A prominent composer in his own
time and a major exponent of the German Romantic tradition epitomized by
Johannes Brahms, Max Bruch today is considered only a minor master of the 19th
century. Born in Cologne on January 6th, 1838, Bruch displayed an
early and natural talent for music which drew the attention of Ignaz Moscheles.
A youthful symphony which Bruch composed in 1852 helped him secure a
scholarship, giving him the opportunity to study with Ferdinand Hiller and Carl
During his career as a teacher,
composer and conductor, Bruch held a number of posts throughout Germany, taking
him to the cities of Mannheim, Koblenz, Sondershausen, Berlin and Bonn. It was
in this latter city, between 1873 and 1878 that enjoyed a reputation as one of
Germany's leading composers. He returned to conducting in 1881 taking over the
Liverpool Philharmonic Society in England. Frustrated with the low standards of
the orchestra, Bruch's tenure as conductor was short-lived and he returned to
Germany in 1883. In the autumn of 1890, he accepted the appointment as
professor of composition at the Berlin Hochschule für Musik where he remained
until his retirement in 1910. A decade later, on October 2nd, 1920,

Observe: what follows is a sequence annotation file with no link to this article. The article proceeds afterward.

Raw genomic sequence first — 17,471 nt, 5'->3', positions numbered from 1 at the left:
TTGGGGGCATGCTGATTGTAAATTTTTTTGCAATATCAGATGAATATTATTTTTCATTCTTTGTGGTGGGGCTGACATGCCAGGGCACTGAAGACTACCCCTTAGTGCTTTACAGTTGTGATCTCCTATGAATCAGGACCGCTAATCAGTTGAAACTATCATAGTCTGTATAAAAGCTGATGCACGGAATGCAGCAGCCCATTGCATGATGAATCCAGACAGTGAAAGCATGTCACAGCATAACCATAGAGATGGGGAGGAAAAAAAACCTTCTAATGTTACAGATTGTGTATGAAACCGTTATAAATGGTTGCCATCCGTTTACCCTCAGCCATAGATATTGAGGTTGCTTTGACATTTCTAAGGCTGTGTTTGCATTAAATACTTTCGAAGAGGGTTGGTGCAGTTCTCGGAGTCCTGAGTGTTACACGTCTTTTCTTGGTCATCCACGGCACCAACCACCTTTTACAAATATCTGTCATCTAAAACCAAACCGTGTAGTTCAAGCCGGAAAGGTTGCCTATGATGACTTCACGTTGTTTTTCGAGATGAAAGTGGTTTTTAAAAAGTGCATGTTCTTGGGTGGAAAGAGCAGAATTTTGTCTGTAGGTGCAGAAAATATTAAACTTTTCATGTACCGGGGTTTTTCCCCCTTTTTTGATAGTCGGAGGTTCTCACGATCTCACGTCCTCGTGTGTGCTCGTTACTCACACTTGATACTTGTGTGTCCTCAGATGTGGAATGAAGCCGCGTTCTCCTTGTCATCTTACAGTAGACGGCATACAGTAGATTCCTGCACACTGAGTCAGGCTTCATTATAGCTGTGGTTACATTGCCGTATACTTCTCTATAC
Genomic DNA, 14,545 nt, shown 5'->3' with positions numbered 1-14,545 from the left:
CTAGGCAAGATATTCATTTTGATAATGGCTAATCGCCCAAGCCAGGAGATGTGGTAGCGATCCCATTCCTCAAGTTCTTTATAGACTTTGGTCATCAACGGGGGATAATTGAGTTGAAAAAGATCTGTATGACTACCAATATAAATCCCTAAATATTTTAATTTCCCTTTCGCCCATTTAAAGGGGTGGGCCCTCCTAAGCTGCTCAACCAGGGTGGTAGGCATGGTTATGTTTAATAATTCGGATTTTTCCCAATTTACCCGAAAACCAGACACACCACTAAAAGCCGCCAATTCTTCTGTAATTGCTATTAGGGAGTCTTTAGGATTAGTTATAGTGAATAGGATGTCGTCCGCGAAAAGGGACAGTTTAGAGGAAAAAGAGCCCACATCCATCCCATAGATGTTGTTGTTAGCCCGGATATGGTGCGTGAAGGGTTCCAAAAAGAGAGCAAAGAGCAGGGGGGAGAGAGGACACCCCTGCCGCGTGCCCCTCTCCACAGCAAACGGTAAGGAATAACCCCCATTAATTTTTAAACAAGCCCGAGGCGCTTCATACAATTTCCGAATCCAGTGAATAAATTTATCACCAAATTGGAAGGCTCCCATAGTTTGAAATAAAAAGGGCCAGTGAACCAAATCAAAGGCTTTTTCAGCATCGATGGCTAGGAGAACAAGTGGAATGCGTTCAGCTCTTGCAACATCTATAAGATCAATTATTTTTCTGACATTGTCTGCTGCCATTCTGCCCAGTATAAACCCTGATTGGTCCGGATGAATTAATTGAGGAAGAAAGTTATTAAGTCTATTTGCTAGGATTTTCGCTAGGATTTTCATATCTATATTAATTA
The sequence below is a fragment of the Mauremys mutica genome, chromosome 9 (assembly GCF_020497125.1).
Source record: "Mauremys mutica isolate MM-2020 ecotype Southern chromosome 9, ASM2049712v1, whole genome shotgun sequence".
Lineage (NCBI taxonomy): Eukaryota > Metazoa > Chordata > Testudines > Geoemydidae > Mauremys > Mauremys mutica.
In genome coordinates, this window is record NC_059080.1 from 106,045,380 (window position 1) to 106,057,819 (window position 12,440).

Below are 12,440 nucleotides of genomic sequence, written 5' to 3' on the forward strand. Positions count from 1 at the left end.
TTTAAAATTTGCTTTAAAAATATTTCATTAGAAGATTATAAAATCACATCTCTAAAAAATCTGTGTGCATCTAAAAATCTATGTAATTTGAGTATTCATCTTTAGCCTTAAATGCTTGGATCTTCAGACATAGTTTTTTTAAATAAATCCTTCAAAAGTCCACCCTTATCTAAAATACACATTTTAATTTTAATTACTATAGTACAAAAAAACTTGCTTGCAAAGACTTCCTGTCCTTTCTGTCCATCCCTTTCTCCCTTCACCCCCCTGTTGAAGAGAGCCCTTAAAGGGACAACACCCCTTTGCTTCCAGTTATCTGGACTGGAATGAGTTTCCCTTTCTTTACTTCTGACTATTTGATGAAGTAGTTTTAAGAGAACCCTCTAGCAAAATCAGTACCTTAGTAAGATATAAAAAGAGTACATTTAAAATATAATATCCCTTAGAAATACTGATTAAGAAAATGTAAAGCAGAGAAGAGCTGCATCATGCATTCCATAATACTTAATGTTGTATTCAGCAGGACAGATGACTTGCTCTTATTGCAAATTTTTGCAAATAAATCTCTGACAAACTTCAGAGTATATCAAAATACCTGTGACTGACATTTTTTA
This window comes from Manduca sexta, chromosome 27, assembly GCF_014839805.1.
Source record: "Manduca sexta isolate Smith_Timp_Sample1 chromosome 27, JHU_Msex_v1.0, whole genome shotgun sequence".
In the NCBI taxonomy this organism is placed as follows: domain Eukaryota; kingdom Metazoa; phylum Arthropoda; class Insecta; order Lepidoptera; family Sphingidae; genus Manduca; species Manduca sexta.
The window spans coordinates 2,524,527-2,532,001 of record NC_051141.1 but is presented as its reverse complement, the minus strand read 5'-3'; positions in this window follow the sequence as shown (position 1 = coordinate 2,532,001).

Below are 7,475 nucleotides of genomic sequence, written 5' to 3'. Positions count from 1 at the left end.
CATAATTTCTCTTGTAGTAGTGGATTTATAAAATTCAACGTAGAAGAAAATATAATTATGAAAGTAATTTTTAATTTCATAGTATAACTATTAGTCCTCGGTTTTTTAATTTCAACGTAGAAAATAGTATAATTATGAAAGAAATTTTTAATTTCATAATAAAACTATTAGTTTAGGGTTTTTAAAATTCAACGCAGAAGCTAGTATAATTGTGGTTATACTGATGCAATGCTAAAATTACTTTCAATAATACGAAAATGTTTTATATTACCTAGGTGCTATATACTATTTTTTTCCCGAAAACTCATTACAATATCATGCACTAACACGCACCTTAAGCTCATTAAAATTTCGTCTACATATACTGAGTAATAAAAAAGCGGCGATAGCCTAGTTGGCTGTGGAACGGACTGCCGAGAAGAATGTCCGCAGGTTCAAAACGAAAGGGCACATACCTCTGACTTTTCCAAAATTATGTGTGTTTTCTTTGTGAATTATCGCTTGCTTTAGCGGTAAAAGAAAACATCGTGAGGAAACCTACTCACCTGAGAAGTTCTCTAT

he passed away in his home in Berlin.
Bruch is known primarily for his
intensely and beautifully melodic music and his fine control of structure
marked him as a follower of the ideals of Johannes Brahms. During his lifetime,
he was known primarily as a choral composer but it is his instrumental
compositions that enjoy the favor of audiences and performers alike today. His
most popular and well-known piece is his Violin Concerto No. 1 in G minor
composed in 1868. Owing much to Mendelssohn, it is a staple of the repertoire
and beloved for its passionate Romanticism.
Also popular is his single movement piece for cello and orchestra, Kol Nidrei. Based on a
Jewish melody, it shows Bruch's interest in the music of other cultures.
However, it also gave the Nazi Party reason enough to suspect Bruch of Jewish
origins and ban the entirety of his oeuvre.
Also popular is his Scottish Fantasy
for violin and orchestra based on Scottish melodies.
Copyright 2008-2014 Classical Connect, LLC